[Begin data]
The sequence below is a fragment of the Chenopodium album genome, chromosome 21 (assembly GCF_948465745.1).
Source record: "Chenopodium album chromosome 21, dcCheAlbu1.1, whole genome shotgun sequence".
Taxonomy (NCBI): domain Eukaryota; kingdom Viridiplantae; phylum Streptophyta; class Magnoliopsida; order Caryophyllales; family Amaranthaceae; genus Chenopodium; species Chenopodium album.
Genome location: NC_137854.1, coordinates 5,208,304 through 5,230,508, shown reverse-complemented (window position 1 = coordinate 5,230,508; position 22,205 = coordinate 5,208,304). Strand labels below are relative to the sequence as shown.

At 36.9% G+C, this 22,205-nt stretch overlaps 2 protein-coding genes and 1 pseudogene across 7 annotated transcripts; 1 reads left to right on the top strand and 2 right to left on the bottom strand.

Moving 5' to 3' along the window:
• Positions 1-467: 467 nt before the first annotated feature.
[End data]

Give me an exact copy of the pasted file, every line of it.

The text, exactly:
The sequence below is a fragment of the Chenopodium album genome, chromosome 21 (assembly GCF_948465745.1).
Source record: "Chenopodium album chromosome 21, dcCheAlbu1.1, whole genome shotgun sequence".
Taxonomy (NCBI): domain Eukaryota; kingdom Viridiplantae; phylum Streptophyta; class Magnoliopsida; order Caryophyllales; family Amaranthaceae; genus Chenopodium; species Chenopodium album.
Genome location: NC_137854.1, coordinates 5,208,304 through 5,230,508, shown reverse-complemented (window position 1 = coordinate 5,230,508; position 22,205 = coordinate 5,208,304). Strand labels below are relative to the sequence as shown.

At 36.9% G+C, this 22,205-nt stretch overlaps 2 protein-coding genes and 1 pseudogene across 7 annotated transcripts; 1 reads left to right on the top strand and 2 right to left on the bottom strand.

Moving 5' to 3' along the window:
• Positions 1-467: 467 nt before the first annotated feature.